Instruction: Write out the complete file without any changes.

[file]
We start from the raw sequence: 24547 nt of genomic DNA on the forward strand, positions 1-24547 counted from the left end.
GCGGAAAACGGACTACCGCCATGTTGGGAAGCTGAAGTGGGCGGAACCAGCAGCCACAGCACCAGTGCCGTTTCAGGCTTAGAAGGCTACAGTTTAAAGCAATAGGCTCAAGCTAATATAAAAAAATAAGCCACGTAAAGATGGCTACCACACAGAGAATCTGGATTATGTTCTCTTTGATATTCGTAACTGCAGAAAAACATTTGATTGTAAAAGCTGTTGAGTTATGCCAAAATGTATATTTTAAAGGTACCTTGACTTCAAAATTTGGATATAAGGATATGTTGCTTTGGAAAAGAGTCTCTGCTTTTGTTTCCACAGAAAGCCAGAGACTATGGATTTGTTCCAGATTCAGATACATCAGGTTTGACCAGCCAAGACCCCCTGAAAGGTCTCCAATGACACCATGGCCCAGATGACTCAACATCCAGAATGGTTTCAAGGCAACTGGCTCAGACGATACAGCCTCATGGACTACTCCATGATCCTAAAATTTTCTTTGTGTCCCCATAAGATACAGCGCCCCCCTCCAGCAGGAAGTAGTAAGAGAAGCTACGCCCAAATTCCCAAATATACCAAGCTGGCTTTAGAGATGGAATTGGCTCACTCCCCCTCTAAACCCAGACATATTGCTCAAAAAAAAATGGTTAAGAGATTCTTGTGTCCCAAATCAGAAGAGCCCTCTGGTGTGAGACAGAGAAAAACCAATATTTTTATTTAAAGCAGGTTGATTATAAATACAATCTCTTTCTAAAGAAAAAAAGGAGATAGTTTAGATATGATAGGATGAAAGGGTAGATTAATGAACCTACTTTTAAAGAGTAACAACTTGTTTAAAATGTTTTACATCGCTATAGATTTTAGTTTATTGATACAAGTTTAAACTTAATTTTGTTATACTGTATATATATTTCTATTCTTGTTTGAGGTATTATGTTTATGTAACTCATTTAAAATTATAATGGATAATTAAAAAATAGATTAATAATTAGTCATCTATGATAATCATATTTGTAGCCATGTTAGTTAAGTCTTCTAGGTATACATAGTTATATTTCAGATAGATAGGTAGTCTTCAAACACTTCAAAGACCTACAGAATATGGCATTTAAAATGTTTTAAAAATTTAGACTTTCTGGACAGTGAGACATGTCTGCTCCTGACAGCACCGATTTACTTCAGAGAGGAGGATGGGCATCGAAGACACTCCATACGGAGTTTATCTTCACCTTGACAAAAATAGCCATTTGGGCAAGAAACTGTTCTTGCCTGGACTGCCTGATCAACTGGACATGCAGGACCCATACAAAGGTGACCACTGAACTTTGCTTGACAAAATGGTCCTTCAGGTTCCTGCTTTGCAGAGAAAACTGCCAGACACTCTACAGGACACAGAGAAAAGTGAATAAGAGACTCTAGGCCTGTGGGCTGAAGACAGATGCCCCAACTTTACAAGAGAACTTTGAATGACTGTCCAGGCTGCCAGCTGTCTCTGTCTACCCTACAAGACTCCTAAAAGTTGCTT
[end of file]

We start from the raw sequence: 24547 nt of genomic DNA on the forward strand, positions 1-24547 counted from the left end.
GCGGAAAACGGACTACCGCCATGTTGGGAAGCTGAAGTGGGCGGAACCAGCAGCCACAGCACCAGTGCCGTTTCAGGCTTAGAAGGCTACAGTTTAAAGCAATAGGCTCAAGCTAATATAAAAAAATAAGCCACGTAAAGATGGCTACCACACAGAGAATCTGGATTATGTTCTCTTTGATATTCGTAACTGCAGAAAAACATTTGATTGTAAAAGCTGTTGAGTTATGCCAAAATGTATATTTTAAAGGTACCTTGACTTCAAAATTTGGATATAAGGATATGTTGCTTTGGAAAAGAGTCTCTGCTTTTGTTTCCACAGAAAGCCAGAGACTATGGATTTGTTCCAGATTCAGATACATCAGGTTTGACCAGCCAAGACCCCCTGAAAGGTCTCCAATGACACCATGGCCCAGATGACTCAACATCCAGAATGGTTTCAAGGCAACTGGCTCAGACGATACAGCCTCATGGACTACTCCATGATCCTAAAATTTTCTTTGTGTCCCCATAAGATACAGCGCCCCCCTCCAGCAGGAAGTAGTAAGAGAAGCTACGCCCAAATTCCCAAATATACCAAGCTGGCTTTAGAGATGGAATTGGCTCACTCCCCCTCTAAACCCAGACATATTGCTCAAAAAAAAATGGTTAAGAGATTCTTGTGTCCCAAATCAGAAGAGCCCTCTGGTGTGAGACAGAGAAAAACCAATATTTTTATTTAAAGCAGGTTGATTATAAATACAATCTCTTTCTAAAGAAAAAAAGGAGATAGTTTAGATATGATAGGATGAAAGGGTAGATTAATGAACCTACTTTTAAAGAGTAACAACTTGTTTAAAATGTTTTACATCGCTATAGATTTTAGTTTATTGATACAAGTTTAAACTTAATTTTGTTATACTGTATATATATTTCTATTCTTGTTTGAGGTATTATGTTTATGTAACTCATTTAAAATTATAATGGATAATTAAAAAATAGATTAATAATTAGTCATCTATGATAATCATATTTGTAGCCATGTTAGTTAAGTCTTCTAGGTATACATAGTTATATTTCAGATAGATAGGTAGTCTTCAAACACTTCAAAGACCTACAGAATATGGCATTTAAAATGTTTTAAAAATTTAGACTTTCTGGACAGTGAGACATGTCTGCTCCTGACAGCACCGATTTACTTCAGAGAGGAGGATGGGCATCGAAGACACTCCATACGGAGTTTATCTTCACCTTGACAAAAATAGCCATTTGGGCAAGAAACTGTTCTTGCCTGGACTGCCTGATCAACTGGACATGCAGGACCCATACAAAGGTGACCACTGAACTTTGCTTGACAAAATGGTCCTTCAGGTTCCTGCTTTGCAGAGAAAACTGCCAGACACTCTACAGGACACAGAGAAAAGTGAATAAGAGACTCTAGGCCTGTGGGCTGAAGACAGATGCCCCAACTTTACAAGAGAACTTTGAATGACTGTCCAGGCTGCCAGCTGTCTCTGTCTACCCTACAAGACTCCTAAAAGTTGCTT